An argument can be made for Randall as the defensive MVP of the Brows. He’s third on the team with 77 tackles and has nine passes defensed and a fumble recovery, and added stability and playmaking in the deep middle after making the move from cornerback with the Packers.
He fought through a series of injuries in the first half of the season and has shown the versatility to play outside cornerback — covering Tampa Bay’s Mike Evans — or in the slot.
“Randall is a smart, savvy football player,” Panthers coach Ron Rivera said. “He is physical and gets a good beat on the ball.”
Carrie didn’t know Randall stuttered.
“So for him to be able to support that cause and just allow people within that situation to have someone and an idol to look up to, he’s done an excellent job.”
HEART OF THE MATTER
Randall’s journey is remarkable, but the inspiration for kids who stutter isn’t just about being able to talk trash with the best of them. It’s support for boys and girls who may feel alone, different and unheard.
“It’s about embracing who you are and making sure that you’re going to say what you want to say whether you stutter or not,” Cornman said. “Because it’s what you have to say that is really important, not how you say it.”
Randall connected with SAY a couple of years ago, spent time with the kids and related to them. Houston Astros outfielder George Springer is the organization’s national spokesman, and Randall plans to join him for a camp during the summer in New York for a couple of hundred kids.
“I don’t think (stuttering) affected me that much because I’m a very outgoing person, but everybody is not like me,” Randall said. “So some kids really let it take a toll on them because they’re not like other kids at school and other kids are picking on them and this and that. I just had to sit down with a lot of them and let them know it’s OK to stutter and it’s OK for people to wait for you to get your words out, for you to do things slower.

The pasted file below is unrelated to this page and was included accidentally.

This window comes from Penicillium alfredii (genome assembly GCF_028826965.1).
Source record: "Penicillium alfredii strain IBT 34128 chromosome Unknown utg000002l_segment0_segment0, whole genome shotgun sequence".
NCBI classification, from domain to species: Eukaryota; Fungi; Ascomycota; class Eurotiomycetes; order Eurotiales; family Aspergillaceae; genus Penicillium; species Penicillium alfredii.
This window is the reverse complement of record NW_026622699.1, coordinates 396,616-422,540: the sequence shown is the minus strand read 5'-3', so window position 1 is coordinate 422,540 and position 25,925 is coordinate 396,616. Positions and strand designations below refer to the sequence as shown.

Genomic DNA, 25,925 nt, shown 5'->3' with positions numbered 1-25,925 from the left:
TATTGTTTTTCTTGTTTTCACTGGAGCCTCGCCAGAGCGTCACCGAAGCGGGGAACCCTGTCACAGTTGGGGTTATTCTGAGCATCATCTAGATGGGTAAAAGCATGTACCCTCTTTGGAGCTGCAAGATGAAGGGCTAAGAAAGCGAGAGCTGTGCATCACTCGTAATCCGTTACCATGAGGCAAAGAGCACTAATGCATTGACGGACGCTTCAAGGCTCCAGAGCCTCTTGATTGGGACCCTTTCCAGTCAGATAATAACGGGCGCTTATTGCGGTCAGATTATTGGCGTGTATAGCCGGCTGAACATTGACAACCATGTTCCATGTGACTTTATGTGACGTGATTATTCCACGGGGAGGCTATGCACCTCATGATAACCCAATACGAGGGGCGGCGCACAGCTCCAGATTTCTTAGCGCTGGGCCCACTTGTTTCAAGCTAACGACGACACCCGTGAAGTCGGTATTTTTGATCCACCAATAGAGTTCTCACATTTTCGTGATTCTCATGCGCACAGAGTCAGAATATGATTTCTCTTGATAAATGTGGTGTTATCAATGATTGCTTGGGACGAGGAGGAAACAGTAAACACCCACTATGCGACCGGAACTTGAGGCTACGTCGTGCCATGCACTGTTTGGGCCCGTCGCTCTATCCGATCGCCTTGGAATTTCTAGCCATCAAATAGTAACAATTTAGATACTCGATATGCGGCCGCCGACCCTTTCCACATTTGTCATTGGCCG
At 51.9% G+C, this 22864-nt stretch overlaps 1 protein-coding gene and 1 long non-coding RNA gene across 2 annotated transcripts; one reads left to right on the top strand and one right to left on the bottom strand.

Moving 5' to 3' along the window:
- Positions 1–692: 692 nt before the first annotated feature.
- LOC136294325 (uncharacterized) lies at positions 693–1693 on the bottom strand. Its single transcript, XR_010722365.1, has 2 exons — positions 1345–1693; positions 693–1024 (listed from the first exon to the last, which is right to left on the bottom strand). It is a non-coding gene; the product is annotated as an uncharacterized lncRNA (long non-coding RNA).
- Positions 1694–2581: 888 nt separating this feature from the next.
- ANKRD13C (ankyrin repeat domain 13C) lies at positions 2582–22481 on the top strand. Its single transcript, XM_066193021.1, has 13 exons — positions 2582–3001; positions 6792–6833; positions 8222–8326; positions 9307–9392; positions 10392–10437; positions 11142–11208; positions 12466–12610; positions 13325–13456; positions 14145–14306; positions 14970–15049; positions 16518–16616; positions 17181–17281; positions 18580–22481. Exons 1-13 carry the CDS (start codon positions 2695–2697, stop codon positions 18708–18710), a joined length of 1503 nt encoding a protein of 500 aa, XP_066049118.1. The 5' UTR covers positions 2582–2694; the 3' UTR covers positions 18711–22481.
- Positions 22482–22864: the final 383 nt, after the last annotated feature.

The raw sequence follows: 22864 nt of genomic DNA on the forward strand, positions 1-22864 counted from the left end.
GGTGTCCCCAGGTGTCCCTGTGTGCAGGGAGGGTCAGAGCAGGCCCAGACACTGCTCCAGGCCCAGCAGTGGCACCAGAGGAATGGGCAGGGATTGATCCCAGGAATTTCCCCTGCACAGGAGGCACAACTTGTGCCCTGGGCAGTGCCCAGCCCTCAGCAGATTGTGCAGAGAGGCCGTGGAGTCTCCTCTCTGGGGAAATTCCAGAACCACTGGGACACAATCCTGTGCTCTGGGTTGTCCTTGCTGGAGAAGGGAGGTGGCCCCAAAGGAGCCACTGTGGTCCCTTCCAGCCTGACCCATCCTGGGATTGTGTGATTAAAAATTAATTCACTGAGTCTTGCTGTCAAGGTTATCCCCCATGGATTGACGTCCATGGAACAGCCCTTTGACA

“It’s OK and it’s nothing that you did wrong because a lot of kids feel like it’s something that they did wrong, or a learning disability. For me to just hang out with them and to just interact with them, I feel like that definitely meant the world to them.”
The recognition and support from two high-profile athletes goes a long way.
“It’s a big deal,” Cornman said. “We hear from kids who are inspired by Damarious and they find our camp and they find inspiration in him. The really awesome thing, though, is there’s going to be a lot of people who Damarious and SAY might never really hear from, but their lives are changed.”
On the surface, Randall going from stutterer to Pro Bowl trash talker seems like the story. But Cornman said there’s no cure for stuttering and emphasized the mission of SAY isn’t about solving stuttering but providing and promoting acceptance.
“It’s OK to stutter. That leap is such a hard one for so many people,” he said. “And just knowing that there’s other people on the journey with you can be really game-changing and inspiring.
“The important element of what we’re trying to do with our kids is build up their confidence and make them effective communicators. And that doesn’t mean speaking fluently, that means speaking from your heart and making sure what you have to say is worth listening to.”
Randall is spreading the message. Through words and cleats.